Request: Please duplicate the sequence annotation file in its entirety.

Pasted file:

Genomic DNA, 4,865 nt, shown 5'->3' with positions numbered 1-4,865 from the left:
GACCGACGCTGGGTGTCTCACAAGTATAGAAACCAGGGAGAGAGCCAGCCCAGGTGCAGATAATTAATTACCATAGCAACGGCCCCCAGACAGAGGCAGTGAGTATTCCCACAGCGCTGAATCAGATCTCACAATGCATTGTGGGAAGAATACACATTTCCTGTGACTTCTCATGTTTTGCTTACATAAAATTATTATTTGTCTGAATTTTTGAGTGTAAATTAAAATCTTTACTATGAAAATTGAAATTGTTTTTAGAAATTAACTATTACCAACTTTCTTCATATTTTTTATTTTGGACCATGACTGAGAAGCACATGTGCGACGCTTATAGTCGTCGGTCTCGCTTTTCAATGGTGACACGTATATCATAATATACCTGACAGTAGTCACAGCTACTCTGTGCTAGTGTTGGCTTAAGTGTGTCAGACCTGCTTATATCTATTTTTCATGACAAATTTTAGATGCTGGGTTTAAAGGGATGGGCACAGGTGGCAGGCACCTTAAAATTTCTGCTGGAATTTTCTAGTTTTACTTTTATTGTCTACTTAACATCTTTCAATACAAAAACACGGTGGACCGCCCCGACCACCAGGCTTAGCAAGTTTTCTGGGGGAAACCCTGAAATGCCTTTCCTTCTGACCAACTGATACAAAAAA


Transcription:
Genomic DNA, 4,865 nt, shown 5'->3' with positions numbered 1-4,865 from the left:
GACCGACGCTGGGTGTCTCACAAGTATAGAAACCAGGGAGAGAGCCAGCCCAGGTGCAGATAATTAATTACCATAGCAACGGCCCCCAGACAGAGGCAGTGAGTATTCCCACAGCGCTGAATCAGATCTCACAATGCATTGTGGGAAGAATACACATTTCCTGTGACTTCTCATGTTTTGCTTACATAAAATTATTATTTGTCTGAATTTTTGAGTGTAAATTAAAATCTTTACTATGAAAATTGAAATTGTTTTTAGAAATTAACTATTACCAACTTTCTTCATATTTTTTATTTTGGACCATGACTGAGAAGCACATGTGCGACGCTTATAGTCGTCGGTCTCGCTTTTCAATGGTGACACGTATATCATAATATACCTGACAGTAGTCACAGCTACTCTGTGCTAGTGTTGGCTTAAGTGTGTCAGACCTGCTTATATCTATTTTTCATGACAAATTTTAGATGCTGGGTTTAAAGGGATGGGCACAGGTGGCAGGCACCTTAAAATTTCTGCTGGAATTTTCTAGTTTTACTTTTATTGTCTACTTAACATCTTTCAATACAAAAACACGGTGGACCGCCCCGACCACCAGGCTTAGCAAGTTTTCTGGGGGAAACCCTGAAATGCCTTTCCTTCTGACCAACTGATACAAAAAA